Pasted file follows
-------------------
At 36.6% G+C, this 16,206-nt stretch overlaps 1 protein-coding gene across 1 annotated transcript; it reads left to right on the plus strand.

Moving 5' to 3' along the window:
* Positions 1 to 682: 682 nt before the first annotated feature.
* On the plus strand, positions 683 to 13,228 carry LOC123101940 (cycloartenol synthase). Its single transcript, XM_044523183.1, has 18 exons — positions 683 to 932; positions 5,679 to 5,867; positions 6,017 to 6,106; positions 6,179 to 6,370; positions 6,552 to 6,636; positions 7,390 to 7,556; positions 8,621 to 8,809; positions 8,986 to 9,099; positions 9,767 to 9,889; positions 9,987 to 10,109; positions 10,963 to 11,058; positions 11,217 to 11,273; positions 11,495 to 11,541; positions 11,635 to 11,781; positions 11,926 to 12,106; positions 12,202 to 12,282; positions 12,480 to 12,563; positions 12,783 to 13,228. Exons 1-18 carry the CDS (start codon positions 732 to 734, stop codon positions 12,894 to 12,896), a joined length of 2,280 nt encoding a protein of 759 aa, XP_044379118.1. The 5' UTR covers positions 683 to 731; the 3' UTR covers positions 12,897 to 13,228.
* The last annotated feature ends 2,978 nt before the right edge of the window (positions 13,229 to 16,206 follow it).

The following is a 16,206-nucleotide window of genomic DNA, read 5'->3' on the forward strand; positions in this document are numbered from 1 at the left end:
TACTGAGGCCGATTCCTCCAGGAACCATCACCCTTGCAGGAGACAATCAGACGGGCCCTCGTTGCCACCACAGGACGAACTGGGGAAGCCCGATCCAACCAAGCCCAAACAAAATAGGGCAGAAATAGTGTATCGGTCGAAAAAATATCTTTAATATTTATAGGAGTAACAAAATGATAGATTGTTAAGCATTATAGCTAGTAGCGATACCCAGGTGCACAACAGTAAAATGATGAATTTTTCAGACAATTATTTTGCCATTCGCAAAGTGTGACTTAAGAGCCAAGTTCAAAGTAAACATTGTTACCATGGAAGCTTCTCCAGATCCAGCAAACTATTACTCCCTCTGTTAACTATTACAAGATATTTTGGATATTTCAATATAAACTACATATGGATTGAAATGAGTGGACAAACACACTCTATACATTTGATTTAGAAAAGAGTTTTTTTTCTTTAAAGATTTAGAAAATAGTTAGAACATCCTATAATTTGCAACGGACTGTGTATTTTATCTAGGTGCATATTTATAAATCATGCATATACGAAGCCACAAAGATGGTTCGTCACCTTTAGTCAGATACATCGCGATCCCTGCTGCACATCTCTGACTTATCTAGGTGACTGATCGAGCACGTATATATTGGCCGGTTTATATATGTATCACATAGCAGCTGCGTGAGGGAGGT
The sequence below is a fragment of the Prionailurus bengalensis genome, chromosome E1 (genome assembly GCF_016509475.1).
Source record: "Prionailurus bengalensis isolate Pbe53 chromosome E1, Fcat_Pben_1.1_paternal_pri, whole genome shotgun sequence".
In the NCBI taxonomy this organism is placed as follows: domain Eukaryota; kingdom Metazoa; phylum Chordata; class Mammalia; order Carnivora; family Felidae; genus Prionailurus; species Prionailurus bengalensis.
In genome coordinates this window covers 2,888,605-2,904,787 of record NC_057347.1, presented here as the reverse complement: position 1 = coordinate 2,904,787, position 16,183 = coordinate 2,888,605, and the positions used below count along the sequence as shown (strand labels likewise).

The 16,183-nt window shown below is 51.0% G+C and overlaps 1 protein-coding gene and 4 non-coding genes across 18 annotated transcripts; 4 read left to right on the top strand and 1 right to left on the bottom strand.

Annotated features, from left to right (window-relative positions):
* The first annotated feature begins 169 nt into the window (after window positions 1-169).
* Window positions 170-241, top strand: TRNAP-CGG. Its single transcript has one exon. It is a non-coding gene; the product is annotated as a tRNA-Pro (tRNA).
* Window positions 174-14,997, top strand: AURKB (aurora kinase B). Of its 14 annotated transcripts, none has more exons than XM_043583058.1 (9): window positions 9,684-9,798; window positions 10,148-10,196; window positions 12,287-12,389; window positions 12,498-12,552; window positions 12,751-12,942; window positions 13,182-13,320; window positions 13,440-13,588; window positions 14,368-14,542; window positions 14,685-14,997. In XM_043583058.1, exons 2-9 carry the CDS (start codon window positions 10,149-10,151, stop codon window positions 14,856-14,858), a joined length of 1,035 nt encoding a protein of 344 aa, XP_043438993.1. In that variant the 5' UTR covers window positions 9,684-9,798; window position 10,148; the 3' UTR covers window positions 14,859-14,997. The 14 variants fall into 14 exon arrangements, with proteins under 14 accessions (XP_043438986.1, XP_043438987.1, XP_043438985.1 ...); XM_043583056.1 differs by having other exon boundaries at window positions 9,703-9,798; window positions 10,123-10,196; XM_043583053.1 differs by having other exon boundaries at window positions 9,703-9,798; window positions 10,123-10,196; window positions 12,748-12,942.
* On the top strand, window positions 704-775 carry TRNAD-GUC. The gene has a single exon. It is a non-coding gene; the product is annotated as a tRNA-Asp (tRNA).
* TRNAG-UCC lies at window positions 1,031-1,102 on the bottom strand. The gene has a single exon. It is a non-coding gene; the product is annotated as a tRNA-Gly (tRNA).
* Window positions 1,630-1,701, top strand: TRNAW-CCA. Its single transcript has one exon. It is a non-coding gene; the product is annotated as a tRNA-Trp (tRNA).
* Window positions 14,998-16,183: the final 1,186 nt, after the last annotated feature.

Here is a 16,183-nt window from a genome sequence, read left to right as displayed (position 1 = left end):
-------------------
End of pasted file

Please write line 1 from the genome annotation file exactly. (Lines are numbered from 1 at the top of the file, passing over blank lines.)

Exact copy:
At 36.6% G+C, this 16,206-nt stretch overlaps 1 protein-coding gene across 1 annotated transcript; it reads left to right on the plus strand.